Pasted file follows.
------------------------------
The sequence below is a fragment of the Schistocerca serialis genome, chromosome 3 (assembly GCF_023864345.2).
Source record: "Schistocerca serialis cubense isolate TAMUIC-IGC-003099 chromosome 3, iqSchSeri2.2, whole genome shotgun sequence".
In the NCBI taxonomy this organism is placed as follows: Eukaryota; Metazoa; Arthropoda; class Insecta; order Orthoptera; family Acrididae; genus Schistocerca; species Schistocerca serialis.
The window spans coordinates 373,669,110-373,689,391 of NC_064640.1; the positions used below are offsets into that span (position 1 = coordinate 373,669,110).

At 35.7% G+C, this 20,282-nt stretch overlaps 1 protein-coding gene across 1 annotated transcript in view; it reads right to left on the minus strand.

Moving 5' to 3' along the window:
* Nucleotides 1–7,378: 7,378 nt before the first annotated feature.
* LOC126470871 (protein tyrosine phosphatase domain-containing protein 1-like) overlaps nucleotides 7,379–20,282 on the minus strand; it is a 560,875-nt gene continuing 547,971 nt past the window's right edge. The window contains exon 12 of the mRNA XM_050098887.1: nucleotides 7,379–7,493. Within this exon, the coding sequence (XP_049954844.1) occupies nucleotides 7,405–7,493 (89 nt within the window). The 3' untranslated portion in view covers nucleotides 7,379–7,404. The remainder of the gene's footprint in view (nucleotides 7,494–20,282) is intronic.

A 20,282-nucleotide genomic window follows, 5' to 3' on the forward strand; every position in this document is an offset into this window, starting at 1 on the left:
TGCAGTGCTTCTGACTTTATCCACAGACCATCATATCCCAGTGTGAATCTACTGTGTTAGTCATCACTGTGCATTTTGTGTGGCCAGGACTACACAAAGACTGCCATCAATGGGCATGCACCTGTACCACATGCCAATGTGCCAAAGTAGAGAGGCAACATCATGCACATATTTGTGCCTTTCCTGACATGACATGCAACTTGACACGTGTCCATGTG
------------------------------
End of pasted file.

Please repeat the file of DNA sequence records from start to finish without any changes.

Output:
The sequence below is a fragment of the Schistocerca serialis genome, chromosome 3 (assembly GCF_023864345.2).
Source record: "Schistocerca serialis cubense isolate TAMUIC-IGC-003099 chromosome 3, iqSchSeri2.2, whole genome shotgun sequence".
In the NCBI taxonomy this organism is placed as follows: Eukaryota; Metazoa; Arthropoda; class Insecta; order Orthoptera; family Acrididae; genus Schistocerca; species Schistocerca serialis.
The window spans coordinates 373,669,110-373,689,391 of NC_064640.1; the positions used below are offsets into that span (position 1 = coordinate 373,669,110).

At 35.7% G+C, this 20,282-nt stretch overlaps 1 protein-coding gene across 1 annotated transcript in view; it reads right to left on the minus strand.

Moving 5' to 3' along the window:
* Nucleotides 1–7,378: 7,378 nt before the first annotated feature.
* LOC126470871 (protein tyrosine phosphatase domain-containing protein 1-like) overlaps nucleotides 7,379–20,282 on the minus strand; it is a 560,875-nt gene continuing 547,971 nt past the window's right edge. The window contains exon 12 of the mRNA XM_050098887.1: nucleotides 7,379–7,493. Within this exon, the coding sequence (XP_049954844.1) occupies nucleotides 7,405–7,493 (89 nt within the window). The 3' untranslated portion in view covers nucleotides 7,379–7,404. The remainder of the gene's footprint in view (nucleotides 7,494–20,282) is intronic.

A 20,282-nucleotide genomic window follows, 5' to 3' on the forward strand; every position in this document is an offset into this window, starting at 1 on the left:
TGCAGTGCTTCTGACTTTATCCACAGACCATCATATCCCAGTGTGAATCTACTGTGTTAGTCATCACTGTGCATTTTGTGTGGCCAGGACTACACAAAGACTGCCATCAATGGGCATGCACCTGTACCACATGCCAATGTGCCAAAGTAGAGAGGCAACATCATGCACATATTTGTGCCTTTCCTGACATGACATGCAACTTGACACGTGTCCATGTG